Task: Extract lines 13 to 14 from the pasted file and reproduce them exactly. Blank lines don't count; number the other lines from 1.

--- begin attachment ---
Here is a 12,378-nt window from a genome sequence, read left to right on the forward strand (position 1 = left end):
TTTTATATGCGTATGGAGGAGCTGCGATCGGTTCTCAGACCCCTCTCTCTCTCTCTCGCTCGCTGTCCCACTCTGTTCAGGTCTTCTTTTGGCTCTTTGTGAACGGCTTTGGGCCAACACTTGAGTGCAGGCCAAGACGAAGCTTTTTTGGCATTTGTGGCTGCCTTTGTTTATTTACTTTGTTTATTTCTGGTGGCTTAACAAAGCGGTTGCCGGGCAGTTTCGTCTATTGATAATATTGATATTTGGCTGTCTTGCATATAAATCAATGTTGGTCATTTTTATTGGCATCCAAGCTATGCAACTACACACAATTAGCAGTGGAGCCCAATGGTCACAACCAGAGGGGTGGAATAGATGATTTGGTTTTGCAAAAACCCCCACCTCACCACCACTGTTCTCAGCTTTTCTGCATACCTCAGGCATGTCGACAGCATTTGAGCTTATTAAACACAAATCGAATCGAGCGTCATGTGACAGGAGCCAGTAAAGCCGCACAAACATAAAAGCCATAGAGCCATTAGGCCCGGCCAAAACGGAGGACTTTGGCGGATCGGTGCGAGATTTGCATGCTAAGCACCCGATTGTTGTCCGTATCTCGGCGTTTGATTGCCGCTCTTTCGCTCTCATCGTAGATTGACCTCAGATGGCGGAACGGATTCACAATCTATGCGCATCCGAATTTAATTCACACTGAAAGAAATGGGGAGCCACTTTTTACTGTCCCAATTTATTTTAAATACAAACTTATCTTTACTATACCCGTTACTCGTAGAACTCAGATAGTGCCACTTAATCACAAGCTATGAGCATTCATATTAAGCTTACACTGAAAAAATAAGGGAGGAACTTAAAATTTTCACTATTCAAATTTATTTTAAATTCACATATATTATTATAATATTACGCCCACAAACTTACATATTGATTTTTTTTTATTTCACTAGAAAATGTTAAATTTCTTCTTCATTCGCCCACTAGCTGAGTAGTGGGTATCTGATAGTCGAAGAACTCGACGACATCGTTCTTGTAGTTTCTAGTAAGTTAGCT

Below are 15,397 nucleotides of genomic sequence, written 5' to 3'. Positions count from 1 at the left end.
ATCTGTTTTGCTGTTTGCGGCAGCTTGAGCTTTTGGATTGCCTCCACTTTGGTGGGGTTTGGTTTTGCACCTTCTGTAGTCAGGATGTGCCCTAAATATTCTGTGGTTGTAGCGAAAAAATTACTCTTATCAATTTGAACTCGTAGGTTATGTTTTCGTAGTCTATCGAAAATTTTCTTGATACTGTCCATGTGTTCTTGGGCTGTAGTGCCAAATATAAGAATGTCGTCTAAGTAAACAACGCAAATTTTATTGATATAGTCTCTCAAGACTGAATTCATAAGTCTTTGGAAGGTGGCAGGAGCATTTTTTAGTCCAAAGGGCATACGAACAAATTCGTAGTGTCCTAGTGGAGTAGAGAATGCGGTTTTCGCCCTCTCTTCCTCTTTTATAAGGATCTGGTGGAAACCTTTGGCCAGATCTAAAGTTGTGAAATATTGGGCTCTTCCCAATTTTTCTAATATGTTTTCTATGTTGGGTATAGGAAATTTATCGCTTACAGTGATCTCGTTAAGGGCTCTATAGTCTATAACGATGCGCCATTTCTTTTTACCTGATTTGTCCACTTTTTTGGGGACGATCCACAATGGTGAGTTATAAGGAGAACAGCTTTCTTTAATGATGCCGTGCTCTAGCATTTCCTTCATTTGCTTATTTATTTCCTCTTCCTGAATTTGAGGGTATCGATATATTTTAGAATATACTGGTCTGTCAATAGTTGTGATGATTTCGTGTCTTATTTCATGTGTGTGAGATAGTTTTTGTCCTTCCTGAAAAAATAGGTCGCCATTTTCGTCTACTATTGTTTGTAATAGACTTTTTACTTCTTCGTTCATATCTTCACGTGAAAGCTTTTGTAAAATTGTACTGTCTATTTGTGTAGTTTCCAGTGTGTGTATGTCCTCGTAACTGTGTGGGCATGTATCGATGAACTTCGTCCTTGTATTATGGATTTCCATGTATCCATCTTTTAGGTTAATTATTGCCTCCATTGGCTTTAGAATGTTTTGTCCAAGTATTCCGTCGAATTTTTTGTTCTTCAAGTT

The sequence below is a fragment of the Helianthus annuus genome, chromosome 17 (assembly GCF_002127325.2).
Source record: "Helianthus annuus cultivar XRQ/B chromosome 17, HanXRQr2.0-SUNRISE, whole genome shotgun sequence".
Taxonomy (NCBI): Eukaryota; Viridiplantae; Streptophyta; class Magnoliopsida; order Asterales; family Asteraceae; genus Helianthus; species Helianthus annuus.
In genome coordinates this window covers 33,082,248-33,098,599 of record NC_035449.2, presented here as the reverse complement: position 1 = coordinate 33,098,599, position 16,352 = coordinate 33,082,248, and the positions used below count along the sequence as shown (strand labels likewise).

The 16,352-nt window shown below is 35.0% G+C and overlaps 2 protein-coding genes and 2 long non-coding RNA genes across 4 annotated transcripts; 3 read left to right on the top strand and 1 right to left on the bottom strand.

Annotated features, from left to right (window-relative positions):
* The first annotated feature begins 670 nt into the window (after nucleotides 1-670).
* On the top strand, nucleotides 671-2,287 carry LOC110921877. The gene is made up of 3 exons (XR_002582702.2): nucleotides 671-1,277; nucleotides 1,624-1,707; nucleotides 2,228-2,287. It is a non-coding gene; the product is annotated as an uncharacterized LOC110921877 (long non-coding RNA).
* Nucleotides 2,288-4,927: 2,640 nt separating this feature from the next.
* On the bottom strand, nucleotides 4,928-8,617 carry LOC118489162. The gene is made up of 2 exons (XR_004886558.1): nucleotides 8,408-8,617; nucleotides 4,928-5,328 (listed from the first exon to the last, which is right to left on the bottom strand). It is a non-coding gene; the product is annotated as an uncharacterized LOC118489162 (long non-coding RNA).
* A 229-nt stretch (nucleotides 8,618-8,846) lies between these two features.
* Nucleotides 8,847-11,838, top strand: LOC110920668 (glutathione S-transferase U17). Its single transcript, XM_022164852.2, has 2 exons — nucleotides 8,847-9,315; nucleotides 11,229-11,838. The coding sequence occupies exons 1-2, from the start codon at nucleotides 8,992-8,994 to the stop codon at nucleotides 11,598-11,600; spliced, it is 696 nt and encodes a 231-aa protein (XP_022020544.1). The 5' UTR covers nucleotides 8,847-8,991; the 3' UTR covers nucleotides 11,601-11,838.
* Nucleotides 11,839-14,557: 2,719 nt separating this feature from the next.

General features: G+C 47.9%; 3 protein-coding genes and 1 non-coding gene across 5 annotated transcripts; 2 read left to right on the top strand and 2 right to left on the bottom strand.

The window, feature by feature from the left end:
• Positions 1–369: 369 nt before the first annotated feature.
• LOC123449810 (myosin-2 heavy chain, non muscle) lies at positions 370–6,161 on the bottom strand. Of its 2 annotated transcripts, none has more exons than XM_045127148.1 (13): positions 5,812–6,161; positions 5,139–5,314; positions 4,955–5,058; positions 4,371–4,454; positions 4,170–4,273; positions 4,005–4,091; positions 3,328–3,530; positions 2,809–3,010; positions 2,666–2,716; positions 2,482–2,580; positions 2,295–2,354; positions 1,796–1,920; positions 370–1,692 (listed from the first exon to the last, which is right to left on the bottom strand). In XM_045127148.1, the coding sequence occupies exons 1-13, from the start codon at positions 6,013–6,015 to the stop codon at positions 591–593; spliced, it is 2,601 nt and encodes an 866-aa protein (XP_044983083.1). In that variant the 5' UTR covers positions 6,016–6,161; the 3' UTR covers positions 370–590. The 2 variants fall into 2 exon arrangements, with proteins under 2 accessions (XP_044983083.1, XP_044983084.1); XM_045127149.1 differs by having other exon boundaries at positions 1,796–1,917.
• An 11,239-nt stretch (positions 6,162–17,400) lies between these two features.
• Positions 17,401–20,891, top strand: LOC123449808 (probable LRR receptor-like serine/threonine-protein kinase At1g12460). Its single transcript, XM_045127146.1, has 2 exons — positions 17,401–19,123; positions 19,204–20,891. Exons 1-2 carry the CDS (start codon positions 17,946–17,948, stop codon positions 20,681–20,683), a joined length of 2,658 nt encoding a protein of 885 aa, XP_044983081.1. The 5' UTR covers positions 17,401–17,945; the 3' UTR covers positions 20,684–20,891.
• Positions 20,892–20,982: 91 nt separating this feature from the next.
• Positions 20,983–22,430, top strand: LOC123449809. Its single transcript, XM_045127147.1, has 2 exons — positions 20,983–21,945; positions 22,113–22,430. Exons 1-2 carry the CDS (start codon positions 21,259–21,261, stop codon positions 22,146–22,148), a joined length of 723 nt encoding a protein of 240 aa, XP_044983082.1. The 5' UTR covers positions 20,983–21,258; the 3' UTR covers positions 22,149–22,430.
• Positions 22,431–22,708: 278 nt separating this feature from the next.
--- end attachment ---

* Nucleotides 2,288-4,927: 2,640 nt separating this feature from the next.
* On the bottom strand, nucleotides 4,928-8,617 carry LOC118489162. The gene is made up of 2 exons (XR_004886558.1): nucleotides 8,408-8,617; nucleotides 4,928-5,328 (listed from the first exon to the last, which is right to left on the bottom strand). It is a non-coding gene; the product is annotated as an uncharacterized LOC118489162 (long non-coding RNA).